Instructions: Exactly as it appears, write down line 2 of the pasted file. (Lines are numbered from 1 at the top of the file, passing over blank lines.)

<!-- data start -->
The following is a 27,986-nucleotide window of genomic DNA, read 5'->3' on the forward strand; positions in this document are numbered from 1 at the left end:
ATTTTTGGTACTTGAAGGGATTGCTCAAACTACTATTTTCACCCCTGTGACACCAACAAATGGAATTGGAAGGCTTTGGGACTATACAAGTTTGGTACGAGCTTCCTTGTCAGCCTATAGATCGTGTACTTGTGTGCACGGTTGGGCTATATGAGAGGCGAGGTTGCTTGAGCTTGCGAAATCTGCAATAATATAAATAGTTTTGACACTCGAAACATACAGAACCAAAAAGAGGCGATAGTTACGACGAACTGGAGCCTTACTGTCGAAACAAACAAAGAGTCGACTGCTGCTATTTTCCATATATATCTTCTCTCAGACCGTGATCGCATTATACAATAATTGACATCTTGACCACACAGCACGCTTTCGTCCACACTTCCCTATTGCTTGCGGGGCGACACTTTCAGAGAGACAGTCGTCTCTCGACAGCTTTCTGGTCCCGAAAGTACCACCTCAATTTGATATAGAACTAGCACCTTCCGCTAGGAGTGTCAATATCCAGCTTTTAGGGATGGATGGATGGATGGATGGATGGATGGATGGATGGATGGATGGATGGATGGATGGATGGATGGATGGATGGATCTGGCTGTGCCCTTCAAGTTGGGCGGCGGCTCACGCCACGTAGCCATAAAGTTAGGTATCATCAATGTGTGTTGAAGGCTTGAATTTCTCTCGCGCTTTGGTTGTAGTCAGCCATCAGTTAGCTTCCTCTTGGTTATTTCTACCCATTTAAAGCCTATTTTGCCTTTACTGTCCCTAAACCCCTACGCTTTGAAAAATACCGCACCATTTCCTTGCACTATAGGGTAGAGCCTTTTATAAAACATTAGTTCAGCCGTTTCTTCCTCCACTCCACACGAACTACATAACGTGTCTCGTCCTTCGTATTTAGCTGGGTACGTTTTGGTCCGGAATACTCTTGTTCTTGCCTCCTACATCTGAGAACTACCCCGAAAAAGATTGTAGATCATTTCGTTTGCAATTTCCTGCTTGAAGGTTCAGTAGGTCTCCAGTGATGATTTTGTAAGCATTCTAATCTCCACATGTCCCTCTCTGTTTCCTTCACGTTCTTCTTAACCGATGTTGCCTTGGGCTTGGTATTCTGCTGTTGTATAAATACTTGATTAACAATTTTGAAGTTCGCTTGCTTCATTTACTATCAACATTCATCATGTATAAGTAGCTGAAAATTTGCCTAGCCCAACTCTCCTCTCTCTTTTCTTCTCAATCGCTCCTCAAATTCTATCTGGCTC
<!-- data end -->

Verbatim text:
ATTTTTGGTACTTGAAGGGATTGCTCAAACTACTATTTTCACCCCTGTGACACCAACAAATGGAATTGGAAGGCTTTGGGACTATACAAGTTTGGTACGAGCTTCCTTGTCAGCCTATAGATCGTGTACTTGTGTGCACGGTTGGGCTATATGAGAGGCGAGGTTGCTTGAGCTTGCGAAATCTGCAATAATATAAATAGTTTTGACACTCGAAACATACAGAACCAAAAAGAGGCGATAGTTACGACGAACTGGAGCCTTACTGTCGAAACAAACAAAGAGTCGACTGCTGCTATTTTCCATATATATCTTCTCTCAGACCGTGATCGCATTATACAATAATTGACATCTTGACCACACAGCACGCTTTCGTCCACACTTCCCTATTGCTTGCGGGGCGACACTTTCAGAGAGACAGTCGTCTCTCGACAGCTTTCTGGTCCCGAAAGTACCACCTCAATTTGATATAGAACTAGCACCTTCCGCTAGGAGTGTCAATATCCAGCTTTTAGGGATGGATGGATGGATGGATGGATGGATGGATGGATGGATGGATGGATGGATGGATGGATGGATGGATGGATGGATCTGGCTGTGCCCTTCAAGTTGGGCGGCGGCTCACGCCACGTAGCCATAAAGTTAGGTATCATCAATGTGTGTTGAAGGCTTGAATTTCTCTCGCGCTTTGGTTGTAGTCAGCCATCAGTTAGCTTCCTCTTGGTTATTTCTACCCATTTAAAGCCTATTTTGCCTTTACTGTCCCTAAACCCCTACGCTTTGAAAAATACCGCACCATTTCCTTGCACTATAGGGTAGAGCCTTTTATAAAACATTAGTTCAGCCGTTTCTTCCTCCACTCCACACGAACTACATAACGTGTCTCGTCCTTCGTATTTAGCTGGGTACGTTTTGGTCCGGAATACTCTTGTTCTTGCCTCCTACATCTGAGAACTACCCCGAAAAAGATTGTAGATCATTTCGTTTGCAATTTCCTGCTTGAAGGTTCAGTAGGTCTCCAGTGATGATTTTGTAAGCATTCTAATCTCCACATGTCCCTCTCTGTTTCCTTCACGTTCTTCTTAACCGATGTTGCCTTGGGCTTGGTATTCTGCTGTTGTATAAATACTTGATTAACAATTTTGAAGTTCGCTTGCTTCATTTACTATCAACATTCATCATGTATAAGTAGCTGAAAATTTGCCTAGCCCAACTCTCCTCTCTCTTTTCTTCTCAATCGCTCCTCAAATTCTATCTGGCTC